My two older sons spent their highschool “unschooling” years home, alone. One exception was that both of them played soccer on organized teams and went off to casual “pick up” games when they were happening, both near and far away. The other exception was our tight friendship with one or two other families who we saw a few times a year. The older boy focused on computer animation, and his next youngest brother, computer programming. This year, the oldest one will graduate, while his younger brother just entered college (for computer programming).
Now, near the end of his 4 years, the eldest has become extremely critical of the expensive art/animation school that he so desperately wanted to attend 4 years ago. Scornful of their cheap protocol that changes when their employees shift, irate about departmental battles that end up putting barriers between students and classes they want to take, and upset about the constant upgrading of equipment irregardless of whether it is actually error-free and ready for students to use, he tells me that the other students dislike him because he is complaining too much about the school. From a distance, I worry that he is not coping well with the “real” world because of his carefree years of studying at home. There was no office here at home through which one had to get papers signed and activities approved. He was in charge as much as anyone else. Perhaps this did not prepare him for cow towing to authority and dealing with less than perfect policies designed to manage complex situations.
But guess what happened next? He got very upset upon being informed that he will not be able to take a special 3-d class in which students would be mentored by a very famous American car company. He has been complaining since he compared notes with other interns last summer at his fabulous gaming internship in LA, that other schools offer students like him the chance to specialize and gain expertise in the aspect of computer animation that they plan to specialize in. Now, at his school, he is being told that there are only 10 seats for this special class in which students will be mentored by an expert from the company. As he is possibly the top modeling student in his program and a senior, he really cannot understand how he could be closed out of this opportunity. Why didn’t they require portfolios if seats were so limited? He gets me to proofread several emails to the department head, the teacher who will be in charge of the class, and his academic advisor. He reproves me for starting to pull out the “big guns” in the messages we are drafting…”No”, he says over the phone, “Everybody is trying to help me get into this class, so we need to keep it pleasant.” But the deadline looms. On the night before the deadline, he decides to use his heavy artillery. He has realized that he showed his portfolio to the head executive at the car company last year, and he has his email address. He fires off a polite inquiry with his reel of work samples attached. The next day, he is called into the President’s office, but the President is not there. He is on vacation in Aruba (I made that location up) and my son is put on a conference call with the President of the school and the car company executive and they inform him that an 11th place has been created in the class for my son.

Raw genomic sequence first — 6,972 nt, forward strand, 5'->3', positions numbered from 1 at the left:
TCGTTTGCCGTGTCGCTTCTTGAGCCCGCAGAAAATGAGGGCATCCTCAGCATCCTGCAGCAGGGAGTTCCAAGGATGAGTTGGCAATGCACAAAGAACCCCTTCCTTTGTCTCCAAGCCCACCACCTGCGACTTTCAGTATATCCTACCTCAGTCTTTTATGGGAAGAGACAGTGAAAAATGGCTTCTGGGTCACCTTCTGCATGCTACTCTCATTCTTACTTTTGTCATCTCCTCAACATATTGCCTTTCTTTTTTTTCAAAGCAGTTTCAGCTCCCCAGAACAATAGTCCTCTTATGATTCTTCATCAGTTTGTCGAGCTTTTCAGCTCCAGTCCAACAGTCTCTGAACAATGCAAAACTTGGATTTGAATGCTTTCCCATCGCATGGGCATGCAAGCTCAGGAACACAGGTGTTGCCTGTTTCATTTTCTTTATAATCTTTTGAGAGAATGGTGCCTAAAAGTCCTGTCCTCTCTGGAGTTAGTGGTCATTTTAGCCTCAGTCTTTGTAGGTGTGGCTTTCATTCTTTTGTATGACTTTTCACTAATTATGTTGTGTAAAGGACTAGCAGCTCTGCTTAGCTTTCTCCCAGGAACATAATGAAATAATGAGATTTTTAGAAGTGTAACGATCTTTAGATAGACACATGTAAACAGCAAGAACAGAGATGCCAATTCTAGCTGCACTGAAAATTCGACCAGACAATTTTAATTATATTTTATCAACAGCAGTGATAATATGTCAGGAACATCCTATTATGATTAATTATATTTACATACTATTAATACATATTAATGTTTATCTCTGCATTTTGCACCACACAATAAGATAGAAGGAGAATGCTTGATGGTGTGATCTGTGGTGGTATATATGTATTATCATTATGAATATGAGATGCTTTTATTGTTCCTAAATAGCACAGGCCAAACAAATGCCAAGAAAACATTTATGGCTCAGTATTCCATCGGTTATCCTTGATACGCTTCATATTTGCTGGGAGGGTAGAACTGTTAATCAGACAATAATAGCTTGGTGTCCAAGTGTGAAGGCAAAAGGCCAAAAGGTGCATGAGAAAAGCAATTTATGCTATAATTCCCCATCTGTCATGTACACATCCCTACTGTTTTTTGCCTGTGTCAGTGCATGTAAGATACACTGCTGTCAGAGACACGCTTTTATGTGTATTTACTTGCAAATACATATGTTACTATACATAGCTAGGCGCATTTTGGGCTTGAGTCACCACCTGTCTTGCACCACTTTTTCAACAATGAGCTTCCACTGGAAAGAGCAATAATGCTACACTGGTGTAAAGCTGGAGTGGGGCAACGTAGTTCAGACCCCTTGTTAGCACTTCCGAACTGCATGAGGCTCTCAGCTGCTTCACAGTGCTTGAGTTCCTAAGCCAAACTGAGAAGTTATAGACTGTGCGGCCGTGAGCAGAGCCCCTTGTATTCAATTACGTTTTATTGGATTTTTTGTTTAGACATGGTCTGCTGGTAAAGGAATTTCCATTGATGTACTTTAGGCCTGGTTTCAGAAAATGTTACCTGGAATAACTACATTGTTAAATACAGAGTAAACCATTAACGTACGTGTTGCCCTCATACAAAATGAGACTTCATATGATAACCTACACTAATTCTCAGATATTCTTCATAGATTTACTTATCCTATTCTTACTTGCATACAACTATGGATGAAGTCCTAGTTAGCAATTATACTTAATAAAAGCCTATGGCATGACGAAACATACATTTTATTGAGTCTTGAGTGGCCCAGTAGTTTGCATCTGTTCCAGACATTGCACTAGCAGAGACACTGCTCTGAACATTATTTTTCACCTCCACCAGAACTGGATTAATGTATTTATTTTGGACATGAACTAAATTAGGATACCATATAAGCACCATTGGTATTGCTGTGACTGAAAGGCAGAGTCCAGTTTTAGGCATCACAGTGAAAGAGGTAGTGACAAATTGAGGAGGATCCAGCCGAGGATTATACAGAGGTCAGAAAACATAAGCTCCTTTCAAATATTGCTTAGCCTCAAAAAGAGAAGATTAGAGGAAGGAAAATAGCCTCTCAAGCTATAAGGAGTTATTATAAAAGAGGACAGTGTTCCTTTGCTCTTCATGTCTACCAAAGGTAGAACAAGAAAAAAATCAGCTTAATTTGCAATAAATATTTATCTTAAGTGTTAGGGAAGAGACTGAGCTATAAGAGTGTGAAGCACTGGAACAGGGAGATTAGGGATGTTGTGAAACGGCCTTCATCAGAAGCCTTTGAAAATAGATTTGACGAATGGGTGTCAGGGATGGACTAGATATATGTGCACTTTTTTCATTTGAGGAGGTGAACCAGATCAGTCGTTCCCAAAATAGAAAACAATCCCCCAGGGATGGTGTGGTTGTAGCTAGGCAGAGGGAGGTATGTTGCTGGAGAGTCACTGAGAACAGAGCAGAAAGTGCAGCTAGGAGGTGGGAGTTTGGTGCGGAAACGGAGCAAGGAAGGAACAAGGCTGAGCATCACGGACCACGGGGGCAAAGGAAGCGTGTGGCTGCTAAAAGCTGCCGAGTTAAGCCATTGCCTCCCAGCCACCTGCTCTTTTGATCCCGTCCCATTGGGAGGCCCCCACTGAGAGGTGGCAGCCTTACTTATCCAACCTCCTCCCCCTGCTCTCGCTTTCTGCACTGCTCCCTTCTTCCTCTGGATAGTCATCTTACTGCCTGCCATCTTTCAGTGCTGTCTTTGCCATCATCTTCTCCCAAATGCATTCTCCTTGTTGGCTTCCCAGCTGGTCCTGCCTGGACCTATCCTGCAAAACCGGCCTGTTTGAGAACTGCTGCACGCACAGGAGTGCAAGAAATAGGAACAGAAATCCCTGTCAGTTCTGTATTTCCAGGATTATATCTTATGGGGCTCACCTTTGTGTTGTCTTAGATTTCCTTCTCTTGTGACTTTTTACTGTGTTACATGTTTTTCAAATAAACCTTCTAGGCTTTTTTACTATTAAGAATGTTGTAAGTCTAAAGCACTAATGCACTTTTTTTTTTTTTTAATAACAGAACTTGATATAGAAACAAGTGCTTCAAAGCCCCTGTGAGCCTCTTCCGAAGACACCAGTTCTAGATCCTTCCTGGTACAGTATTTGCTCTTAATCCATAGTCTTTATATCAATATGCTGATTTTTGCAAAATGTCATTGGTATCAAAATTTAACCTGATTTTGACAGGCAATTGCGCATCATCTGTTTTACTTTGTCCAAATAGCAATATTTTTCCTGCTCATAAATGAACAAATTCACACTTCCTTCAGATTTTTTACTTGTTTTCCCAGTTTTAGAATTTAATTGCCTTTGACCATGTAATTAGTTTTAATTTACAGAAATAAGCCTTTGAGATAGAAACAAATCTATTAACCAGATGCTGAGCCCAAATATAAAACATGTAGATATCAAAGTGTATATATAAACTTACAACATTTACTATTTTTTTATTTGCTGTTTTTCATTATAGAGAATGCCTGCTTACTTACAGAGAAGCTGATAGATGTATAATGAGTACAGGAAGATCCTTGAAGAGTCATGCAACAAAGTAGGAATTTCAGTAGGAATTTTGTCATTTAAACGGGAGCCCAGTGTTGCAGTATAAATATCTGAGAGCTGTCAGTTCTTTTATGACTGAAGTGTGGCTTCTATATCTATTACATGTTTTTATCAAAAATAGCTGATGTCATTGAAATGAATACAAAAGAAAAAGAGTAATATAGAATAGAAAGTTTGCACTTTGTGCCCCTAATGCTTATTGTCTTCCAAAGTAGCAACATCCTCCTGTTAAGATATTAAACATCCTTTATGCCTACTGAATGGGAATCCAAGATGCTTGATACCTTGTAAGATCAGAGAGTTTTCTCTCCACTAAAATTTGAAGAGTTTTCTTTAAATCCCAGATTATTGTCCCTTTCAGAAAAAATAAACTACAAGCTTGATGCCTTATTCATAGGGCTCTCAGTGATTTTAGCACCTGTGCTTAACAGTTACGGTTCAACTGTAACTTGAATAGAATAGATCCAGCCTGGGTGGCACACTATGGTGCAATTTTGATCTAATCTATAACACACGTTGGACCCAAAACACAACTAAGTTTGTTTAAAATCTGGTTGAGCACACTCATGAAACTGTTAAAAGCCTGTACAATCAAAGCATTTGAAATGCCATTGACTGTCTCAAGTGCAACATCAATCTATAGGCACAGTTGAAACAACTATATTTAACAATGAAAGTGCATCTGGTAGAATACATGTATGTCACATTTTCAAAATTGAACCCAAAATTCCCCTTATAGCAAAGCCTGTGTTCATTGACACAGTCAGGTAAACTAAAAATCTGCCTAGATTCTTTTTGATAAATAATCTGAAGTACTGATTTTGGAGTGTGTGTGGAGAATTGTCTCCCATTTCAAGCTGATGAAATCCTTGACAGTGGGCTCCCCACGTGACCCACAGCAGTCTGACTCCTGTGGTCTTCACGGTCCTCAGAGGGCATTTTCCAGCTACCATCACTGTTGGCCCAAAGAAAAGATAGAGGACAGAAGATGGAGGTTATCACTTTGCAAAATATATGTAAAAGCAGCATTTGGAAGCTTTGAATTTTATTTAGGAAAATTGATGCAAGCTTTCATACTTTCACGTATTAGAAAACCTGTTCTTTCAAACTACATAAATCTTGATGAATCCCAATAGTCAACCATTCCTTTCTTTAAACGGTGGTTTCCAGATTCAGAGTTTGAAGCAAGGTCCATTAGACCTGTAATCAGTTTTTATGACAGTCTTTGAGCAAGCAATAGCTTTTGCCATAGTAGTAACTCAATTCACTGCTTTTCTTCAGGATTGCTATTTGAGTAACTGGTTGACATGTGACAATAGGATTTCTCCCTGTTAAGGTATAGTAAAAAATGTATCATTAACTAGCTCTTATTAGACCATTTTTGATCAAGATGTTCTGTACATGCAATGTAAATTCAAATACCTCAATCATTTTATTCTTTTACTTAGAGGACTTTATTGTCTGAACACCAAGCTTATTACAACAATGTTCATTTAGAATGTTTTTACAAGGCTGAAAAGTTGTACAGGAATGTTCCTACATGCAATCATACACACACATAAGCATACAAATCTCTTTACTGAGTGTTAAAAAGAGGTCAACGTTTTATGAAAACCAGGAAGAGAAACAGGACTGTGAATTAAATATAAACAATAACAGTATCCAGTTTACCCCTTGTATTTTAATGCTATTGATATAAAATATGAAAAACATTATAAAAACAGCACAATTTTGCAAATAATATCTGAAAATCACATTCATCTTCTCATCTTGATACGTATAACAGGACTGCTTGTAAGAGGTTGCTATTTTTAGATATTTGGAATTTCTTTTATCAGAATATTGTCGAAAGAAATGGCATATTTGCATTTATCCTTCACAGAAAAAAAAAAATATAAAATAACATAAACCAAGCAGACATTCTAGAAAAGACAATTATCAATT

A week later, I am doubling over with laughter as he tells me over the phone that he scored an interview for a 3-d modeling position with a company he has wanted to work for since he was 10 years old…..in spite of the fact that they had filled their interview slots randomly upon not getting enough applicants and in spite of his having missed their deadline ( which wasn’t posted clearly at the school according to my son) He sent his reel to the recruiter, and meanwhile one of the randomly selected students who had no particular investment in her interview, told the recruiter about my son during her interview, and that they would be crazy not to interview him. The recruiter then remembered his name from previous years of being impressed with his work and said he’d been wondering where his application was. He was then offered an interview, which in turn, yielded the much coveted second interview. (stay tuned)
This is the son who has tended to lack confidence; he often thought that the other kids on his soccer team were all better than him even though the coach did not think so. It is extremely gratifying to see him not taking “no” for an answer.
It is thrilling to see him drawing the lines between the dots…he will owe a huge sum of money when he graduates and there have been many moments in the last four years where I wanted to hang myself by my fingernails for letting him go into a debt like that. What could we be thinking? But now, seeing not only his desirability to employers, but also his self taught confidence and conviction, I feel better about our decision to let him go out on a limb monetarily. Afterall, unlike many of the other students whose parents are easily footing the bill, he is holding the school to its promise of providing him with a top education in the field of computer animation. He is forcing them to let him into the car company class that can yield a top level internship this summer. Again, my goal is to encourage other parents to trust in their children’s ability to forge their own path, and as odd as that path may seem now and then, it is the strength of one’s own conviction that really must be nurtured in our children.